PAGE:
LONDON (Reuters) - Indian-born conductor Zubin Mehta is touring the world with the Israel Philharmonic celebrating its 75th anniversary and his 50th with them, but what he’d like to do is add more Arab capitals to the repertoire.
Mehta, who is the same age as the orchestra which gave its first concert in 1936, said as he prepared to conduct a concert at the BBC Proms in London on Thursday night that the Arab Spring has thrown up new challenges, and new opportunities, for Israel and his Philharmonic.
“One wonderful thing is nobody is blaming Israel for anything that is happening in those Arab countries -- usually it is always Israel’s fault,” Mehta told Reuters in a telephone interview from Israel a few days before the Proms concert.
“I hope Israel takes advantage of the new regimes to come close to them and that the new regimes will also try to make a detente with Israel.”
And does that possibly include a role for the Israel Philharmonic, as a musical ambassador of the Jewish state?
“We have scaled so many artistic heights but also on the political spectrum we went to India and China 15 years ago when diplomatic relations were resumed...we went to the south of Lebanon and played in 1982,” Mehta said.
“This orchestra has done things that other great orchestras don’t have to do, thank God, but because we find ourselves in this corner here we have to take part in the ebb and flow of the life of the country. Hopefully we will play music very soon in Amman.”
Or Tripoli? “Who knows? ...yes.”
Here’s what else he had to say about what it’s like working with an orchestra for half a century, his thoughts on having been involved in starry projects like “The Three Tenors,” and why his band is still the best at bringing out “the Jewishness” in Mahler.
Q: What is it like, working with an orchestra for half a century?
A: “I have given more than 3,000 concerts with this orchestra. it would be an understatement to say I feel at home with them. The orchestra is now 100 percent chosen by me...the group that plays now has been handpicked by me. I am very, very happy and comfortable with them and it is nice to come to London after a few years now.”
Q: What are you looking for when you fashion the Israel Philharmonic to your needs?
A: “The priority is flexibility, flexibility in the sense that they play music that encompasses about 400 years. I can’t ask from the orchestra that they play everything with the same sound, or with the same sense of style. When we play Mozart we have one style and one sound, when we play Debussy it is a certain kind of sound and style. When we play Mahler it is obviously the same thing. The flexibility within the orchestra is so incredible that I can put any style in front of them and after of course rehearsing -- you can’t get away from rehearsals -- the result is quite astonishing.”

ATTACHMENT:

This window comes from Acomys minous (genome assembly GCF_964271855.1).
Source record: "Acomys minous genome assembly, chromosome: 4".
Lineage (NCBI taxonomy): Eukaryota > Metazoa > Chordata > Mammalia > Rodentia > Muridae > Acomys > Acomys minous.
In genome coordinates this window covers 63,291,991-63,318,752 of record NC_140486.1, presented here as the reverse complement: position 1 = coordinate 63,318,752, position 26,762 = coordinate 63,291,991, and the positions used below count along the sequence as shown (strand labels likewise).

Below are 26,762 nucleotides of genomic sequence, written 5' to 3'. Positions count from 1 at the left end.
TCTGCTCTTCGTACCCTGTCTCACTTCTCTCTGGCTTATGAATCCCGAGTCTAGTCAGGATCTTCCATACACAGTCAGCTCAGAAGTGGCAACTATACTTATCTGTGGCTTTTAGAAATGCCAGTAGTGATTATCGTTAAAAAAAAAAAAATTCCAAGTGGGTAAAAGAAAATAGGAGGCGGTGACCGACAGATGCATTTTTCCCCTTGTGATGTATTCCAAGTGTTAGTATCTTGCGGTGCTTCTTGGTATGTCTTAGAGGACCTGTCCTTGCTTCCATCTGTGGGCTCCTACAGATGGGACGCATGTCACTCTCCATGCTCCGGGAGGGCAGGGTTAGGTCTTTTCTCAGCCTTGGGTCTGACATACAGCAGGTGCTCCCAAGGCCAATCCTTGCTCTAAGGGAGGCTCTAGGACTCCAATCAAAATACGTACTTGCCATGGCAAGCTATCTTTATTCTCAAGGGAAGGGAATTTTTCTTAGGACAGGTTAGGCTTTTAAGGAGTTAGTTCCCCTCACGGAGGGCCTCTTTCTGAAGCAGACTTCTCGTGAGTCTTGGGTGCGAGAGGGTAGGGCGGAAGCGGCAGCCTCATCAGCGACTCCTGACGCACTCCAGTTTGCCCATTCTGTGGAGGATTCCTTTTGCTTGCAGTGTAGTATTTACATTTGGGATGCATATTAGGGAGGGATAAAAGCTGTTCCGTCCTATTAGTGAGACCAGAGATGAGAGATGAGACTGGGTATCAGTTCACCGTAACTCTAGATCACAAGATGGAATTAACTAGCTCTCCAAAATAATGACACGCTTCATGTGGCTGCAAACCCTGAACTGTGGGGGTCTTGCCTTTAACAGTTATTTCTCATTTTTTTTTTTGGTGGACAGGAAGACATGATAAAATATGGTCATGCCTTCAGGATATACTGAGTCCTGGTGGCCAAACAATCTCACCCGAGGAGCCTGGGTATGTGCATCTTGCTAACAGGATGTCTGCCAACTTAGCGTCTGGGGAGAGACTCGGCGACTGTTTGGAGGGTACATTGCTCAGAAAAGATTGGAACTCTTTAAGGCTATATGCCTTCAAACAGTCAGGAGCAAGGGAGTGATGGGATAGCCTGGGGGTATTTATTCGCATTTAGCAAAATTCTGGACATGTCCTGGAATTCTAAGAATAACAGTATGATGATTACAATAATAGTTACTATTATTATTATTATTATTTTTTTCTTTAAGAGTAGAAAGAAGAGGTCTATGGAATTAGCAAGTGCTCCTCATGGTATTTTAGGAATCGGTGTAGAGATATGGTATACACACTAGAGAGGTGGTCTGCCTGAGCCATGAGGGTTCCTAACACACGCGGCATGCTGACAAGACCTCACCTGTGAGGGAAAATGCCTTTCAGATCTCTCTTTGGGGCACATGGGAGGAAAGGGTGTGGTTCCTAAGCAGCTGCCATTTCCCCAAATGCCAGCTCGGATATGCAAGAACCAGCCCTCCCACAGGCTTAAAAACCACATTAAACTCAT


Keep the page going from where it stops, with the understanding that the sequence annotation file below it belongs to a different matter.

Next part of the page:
Q: Speaking of Mahler, the late Leonard Bernstein, who was a guest conductor of the Israel Philharmonic and recorded some Mahler symphonies with them, said of the orchestra that it was able to bring out the “Jewishness” of Mahler’s music unlike any other. How come?
A: “Although Mahler was converted (to Christianity), especially in his early works the ‘Jewishness’ was huge, it came out of his pen...And the orchestra does that naturally. Every bar of Mahler they make it sound Jewish -- that which is Jewishness in Mahler, the folk songs, the folk tunes he uses from his youth, of course we play with the understanding of that Central European pathos.”
Q: You’ve been involved in some very high profile musical events over the years, including a long stint as music director of the New York Philharmonic, conducting concerts by The Three Tenors, the New Year’s concert in Vienna. What gives you a kick these days?
A: “Yes...but we have a great many new recordings with the Israel Philharmonic that one can get over the Internet or our website. We record those at concerts so they are live recordings as we are very proud of those new recordings.”
(Zubin Mehta conducts the Israel Philharmonic with Gil Shaham as soloist in the Bruch Violin Concerto at the Royal Albert Hall in London on Thursday night)
Writing by Michael Roddy, editing by Paul Casciato